Helping Friends When Life Sucks – Empathize, Don’t Minimize

file0001465805005Recently I suggested that one helpful response to life’s difficult situations is gaining a larger perspective. When problems come, asking yourself, “How important is this in the grand scheme of life?” can be very helpful. Recognizing that your life, and its meaning and value, is much bigger than your circumstances is liberating. Problems come and problems go, but God remains and you remain. Remembering that, and being grateful for your blessings, goes a long way. You can worry less and enjoy life even in the face of difficulty.

This is good news, but there are some issues in its application. Personally, I know this idea of reframing works from my own experience. I’ve proven it to myself over and over, yet I still often resist doing it. Perhaps I am unwilling to surrender the outcome of the particular issue to God. I want what I want; it must come out my way; I “can’t bear” anything different. Or maybe I want to continue to be the victim of circumstances or others’ ill intent, feeling aggrieved at the “injustice” of it all. Either way, I may choose to stay stuck in woe-is-me-ism. Usually, my close friends can help me snap out of it.

Which brings me to the point of this post. If you’re like me, you want to help your friends and loved ones through their troubles. But regardless of the truth of the matter, despite your familiarity with the concepts, and even with great love – you cannot just tell someone else that his problem is small, and that he should think bigger, be more grateful or just “snap out of it.” People’s big problems are their big problems and the first thing to do is understand that they are big to them.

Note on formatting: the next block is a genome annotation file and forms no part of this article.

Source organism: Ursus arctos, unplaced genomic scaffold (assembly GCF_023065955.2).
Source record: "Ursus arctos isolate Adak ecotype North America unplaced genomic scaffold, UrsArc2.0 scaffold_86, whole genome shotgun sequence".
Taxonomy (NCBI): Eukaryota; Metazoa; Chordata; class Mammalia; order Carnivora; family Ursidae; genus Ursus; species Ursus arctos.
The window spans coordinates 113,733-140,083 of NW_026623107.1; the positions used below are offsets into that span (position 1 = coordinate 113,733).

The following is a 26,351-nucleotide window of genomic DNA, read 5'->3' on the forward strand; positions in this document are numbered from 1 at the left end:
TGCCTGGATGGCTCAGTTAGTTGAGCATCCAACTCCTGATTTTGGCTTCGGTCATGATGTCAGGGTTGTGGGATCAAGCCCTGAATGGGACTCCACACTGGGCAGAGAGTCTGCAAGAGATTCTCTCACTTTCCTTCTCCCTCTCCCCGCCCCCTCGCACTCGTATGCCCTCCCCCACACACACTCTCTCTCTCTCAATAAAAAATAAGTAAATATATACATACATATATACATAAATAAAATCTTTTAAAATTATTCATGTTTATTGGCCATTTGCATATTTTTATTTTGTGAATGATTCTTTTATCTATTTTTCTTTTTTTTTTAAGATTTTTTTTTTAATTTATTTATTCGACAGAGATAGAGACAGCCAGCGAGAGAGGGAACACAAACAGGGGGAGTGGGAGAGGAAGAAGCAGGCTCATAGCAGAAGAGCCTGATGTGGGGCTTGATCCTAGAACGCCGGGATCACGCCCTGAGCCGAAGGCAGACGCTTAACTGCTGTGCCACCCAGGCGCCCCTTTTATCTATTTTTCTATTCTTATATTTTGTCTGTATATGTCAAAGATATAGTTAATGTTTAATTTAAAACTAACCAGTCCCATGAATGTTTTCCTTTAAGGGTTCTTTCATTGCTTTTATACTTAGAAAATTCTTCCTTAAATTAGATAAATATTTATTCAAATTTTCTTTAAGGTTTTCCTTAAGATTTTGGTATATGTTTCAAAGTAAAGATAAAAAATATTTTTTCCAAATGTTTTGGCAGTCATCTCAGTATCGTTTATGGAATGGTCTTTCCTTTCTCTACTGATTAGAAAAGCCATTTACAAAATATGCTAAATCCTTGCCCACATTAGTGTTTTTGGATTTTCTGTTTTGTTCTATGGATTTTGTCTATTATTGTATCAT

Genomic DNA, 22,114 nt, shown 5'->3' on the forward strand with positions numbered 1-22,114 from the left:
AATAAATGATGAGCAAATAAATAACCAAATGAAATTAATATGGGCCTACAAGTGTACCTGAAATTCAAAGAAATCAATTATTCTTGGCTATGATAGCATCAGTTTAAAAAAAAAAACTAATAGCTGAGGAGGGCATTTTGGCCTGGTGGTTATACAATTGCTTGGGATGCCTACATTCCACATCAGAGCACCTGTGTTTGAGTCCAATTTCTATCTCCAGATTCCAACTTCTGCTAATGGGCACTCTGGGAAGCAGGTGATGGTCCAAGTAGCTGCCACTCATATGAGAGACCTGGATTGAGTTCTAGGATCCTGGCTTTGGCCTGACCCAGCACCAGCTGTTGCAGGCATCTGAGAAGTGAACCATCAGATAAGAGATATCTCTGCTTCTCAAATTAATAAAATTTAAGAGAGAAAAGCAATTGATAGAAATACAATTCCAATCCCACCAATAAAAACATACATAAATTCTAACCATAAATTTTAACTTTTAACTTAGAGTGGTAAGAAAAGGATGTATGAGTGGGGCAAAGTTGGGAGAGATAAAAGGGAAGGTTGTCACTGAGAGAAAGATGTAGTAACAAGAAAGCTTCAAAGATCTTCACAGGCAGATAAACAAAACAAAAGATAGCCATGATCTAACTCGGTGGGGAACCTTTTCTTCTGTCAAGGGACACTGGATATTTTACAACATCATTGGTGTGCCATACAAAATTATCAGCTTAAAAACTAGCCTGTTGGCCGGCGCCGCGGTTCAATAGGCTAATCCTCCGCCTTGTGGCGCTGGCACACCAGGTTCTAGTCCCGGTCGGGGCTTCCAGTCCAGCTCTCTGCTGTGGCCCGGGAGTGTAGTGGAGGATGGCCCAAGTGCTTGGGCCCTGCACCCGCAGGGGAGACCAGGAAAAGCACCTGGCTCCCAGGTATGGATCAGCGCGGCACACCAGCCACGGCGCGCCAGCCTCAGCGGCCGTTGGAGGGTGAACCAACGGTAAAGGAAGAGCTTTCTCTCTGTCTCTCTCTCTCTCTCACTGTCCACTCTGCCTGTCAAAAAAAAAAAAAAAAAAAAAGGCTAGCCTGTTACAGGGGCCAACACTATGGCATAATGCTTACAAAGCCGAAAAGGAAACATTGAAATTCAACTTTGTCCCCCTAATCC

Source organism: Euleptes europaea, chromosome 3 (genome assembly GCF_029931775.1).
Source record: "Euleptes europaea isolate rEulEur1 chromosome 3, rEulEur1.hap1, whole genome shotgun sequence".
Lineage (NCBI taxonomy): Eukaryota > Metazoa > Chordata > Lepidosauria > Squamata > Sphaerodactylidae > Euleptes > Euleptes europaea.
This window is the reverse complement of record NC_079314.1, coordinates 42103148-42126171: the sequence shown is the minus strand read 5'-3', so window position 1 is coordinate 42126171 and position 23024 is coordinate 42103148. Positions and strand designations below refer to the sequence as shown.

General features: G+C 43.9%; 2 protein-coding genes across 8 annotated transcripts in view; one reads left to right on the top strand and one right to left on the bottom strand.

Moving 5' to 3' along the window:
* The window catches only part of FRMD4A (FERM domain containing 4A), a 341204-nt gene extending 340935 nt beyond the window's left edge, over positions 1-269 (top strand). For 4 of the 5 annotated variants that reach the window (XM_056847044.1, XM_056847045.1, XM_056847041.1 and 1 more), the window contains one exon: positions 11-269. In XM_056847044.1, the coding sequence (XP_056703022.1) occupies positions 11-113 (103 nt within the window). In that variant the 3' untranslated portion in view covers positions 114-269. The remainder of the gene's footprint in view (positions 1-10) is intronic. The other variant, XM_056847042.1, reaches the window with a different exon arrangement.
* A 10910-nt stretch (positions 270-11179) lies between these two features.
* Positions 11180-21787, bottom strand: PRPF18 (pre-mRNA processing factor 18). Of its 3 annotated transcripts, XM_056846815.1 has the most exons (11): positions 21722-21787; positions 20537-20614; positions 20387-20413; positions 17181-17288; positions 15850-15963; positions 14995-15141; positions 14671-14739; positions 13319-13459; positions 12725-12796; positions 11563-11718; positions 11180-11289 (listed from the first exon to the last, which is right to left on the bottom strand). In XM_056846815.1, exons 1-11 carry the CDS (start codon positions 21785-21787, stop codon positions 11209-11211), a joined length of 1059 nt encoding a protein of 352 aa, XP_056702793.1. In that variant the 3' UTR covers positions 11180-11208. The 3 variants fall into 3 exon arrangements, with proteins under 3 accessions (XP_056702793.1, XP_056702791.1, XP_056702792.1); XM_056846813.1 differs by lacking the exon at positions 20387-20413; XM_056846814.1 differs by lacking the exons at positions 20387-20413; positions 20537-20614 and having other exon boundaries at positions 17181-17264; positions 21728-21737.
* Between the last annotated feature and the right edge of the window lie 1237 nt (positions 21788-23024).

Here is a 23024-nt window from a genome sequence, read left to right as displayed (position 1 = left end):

A medical joke goes,
Q: “What is minor surgery?”
A: “Minor surgery is surgery on you.”
And, going unsaid is, any operation on me is major surgery. There’s a lot of truth in that joke. Not about surgery, but about our attitudes towards ourselves and others. Realize that, and try not to adopt that perspective with those close to you. Empathize, don’t minimize.

Only after empathizing, really feeling the gravity of the situation, can you decide how to help your friends. Maybe you should help them reevaluate their perspective, maybe not. It depends. Their pain may be overwhelming, their loss very great. Healing and acquiring new views of the matter will take time. You may see the eventual good outcome, but they’re not going to get there right now. You might not be the right person to help guide them anyway. Perhaps it’s a time to just be with them. You don’t have to have their answers. In humility, let the Holy Spirit guide your response.

Honestly. I’m still learning this myself. I have a heart to help, and most individuals trying to be well do need new perspectives, to think differently, and to take hard actions. But I also have too much of a tendency to jump right in and tell others what they should think, how they should feel, and what they should do. If I do that in this blog, be patient with me. I’m a work in progress, as are we all.